Slow motor adjustment.
This procedure must be carried out by all Leslie owners, to periodically compensate for the slow motor wearing a flat area on the perimeter of the 'O' ring. It must also be done now, after replacing the 'O' ring. You will find it useful to understand how the whole system works... When the Leslie control on the organ is at tremolo (fast), the circuitry applies electric power to the large, fast motor only. This motor turn rapidly, spinning the rotor to which it is attached When the Leslie control is moved to chorale (slow), the power is transferred from the fast motor to the slow motor. Its axle rotates and jumps towards the 'O' ring and engages upon it. The wheel turns slowly since its diameter is much larger than the slow motor's axle., and in turn the rotor rotates slowly. Here, the fast motor acts passively as a step down gear box. If the rotor fails to rotate at slow speed, the fault is invariably that the the pressure of the axle. on the 'O' ring is too weak to draw it round, and slippage is occurring. To increase this pressure, the motor is angled inwards slightly by an adjustment screw. You will observe that the slow motor is attached to the mounting plate by two long screws either side of the axle., as well as a third screw which passes straight through the motor's black laminations. By moving the nuts on either side of the laminations up or down, the motor can be tipped to increase or decrease the axle. pressure on the 'O' ring. This pressure must be sufficient to create enough friction to draw the 'O' ring round. Slippage can also be caused by oil on the 'O' ring and axle., which must be kept absolutely clean. If the nuts are adjusted too far, the axle pressure will be excessive, causing unnecessary wear on the bearings, as well as making the axle. reluctant to return to it neutral position when the speed is change back to fast.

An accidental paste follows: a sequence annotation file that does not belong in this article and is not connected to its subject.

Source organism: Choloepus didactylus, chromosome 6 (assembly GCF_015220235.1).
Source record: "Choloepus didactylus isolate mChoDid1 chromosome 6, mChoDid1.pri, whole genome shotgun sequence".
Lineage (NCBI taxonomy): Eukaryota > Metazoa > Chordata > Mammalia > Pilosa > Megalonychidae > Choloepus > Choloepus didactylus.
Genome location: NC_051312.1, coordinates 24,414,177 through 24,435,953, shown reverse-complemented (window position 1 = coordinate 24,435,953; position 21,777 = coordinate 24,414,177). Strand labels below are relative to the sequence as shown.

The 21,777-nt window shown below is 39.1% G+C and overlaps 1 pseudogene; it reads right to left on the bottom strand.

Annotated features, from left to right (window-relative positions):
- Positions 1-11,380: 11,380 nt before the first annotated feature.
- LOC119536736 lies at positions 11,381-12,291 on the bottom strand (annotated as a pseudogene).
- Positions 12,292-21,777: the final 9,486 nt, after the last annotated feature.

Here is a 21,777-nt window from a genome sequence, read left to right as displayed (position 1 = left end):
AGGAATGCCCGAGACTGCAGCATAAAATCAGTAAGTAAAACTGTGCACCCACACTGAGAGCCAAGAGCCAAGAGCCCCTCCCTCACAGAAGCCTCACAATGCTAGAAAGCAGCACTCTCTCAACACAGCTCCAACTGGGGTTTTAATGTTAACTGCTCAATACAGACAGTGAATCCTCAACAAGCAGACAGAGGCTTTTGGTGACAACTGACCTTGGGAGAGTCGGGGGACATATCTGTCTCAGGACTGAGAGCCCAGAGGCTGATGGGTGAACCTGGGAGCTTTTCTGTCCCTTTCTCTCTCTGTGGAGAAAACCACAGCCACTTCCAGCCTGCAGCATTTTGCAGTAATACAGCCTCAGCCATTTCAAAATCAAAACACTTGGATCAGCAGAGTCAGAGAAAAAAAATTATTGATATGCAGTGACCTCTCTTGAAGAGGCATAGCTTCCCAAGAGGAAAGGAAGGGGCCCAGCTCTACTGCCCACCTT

Adjusting the pressure angle of the slow motor.

The nuts are finally tightened firmly against one another when just the right pressure has been found, for which two 5/16" (or 8mm) spanners are required. On most Leslies, the bass motor assembly is readily accessible and this adjustment can be done on the spot. The treble motor, being enclosed by its little wooden box, is difficult. At first, it would be easier if you have help from another person to move the Leslie control back and forth, and someone else to hold the motor outside the cabinet, while you become accustomed to performing the adjustment.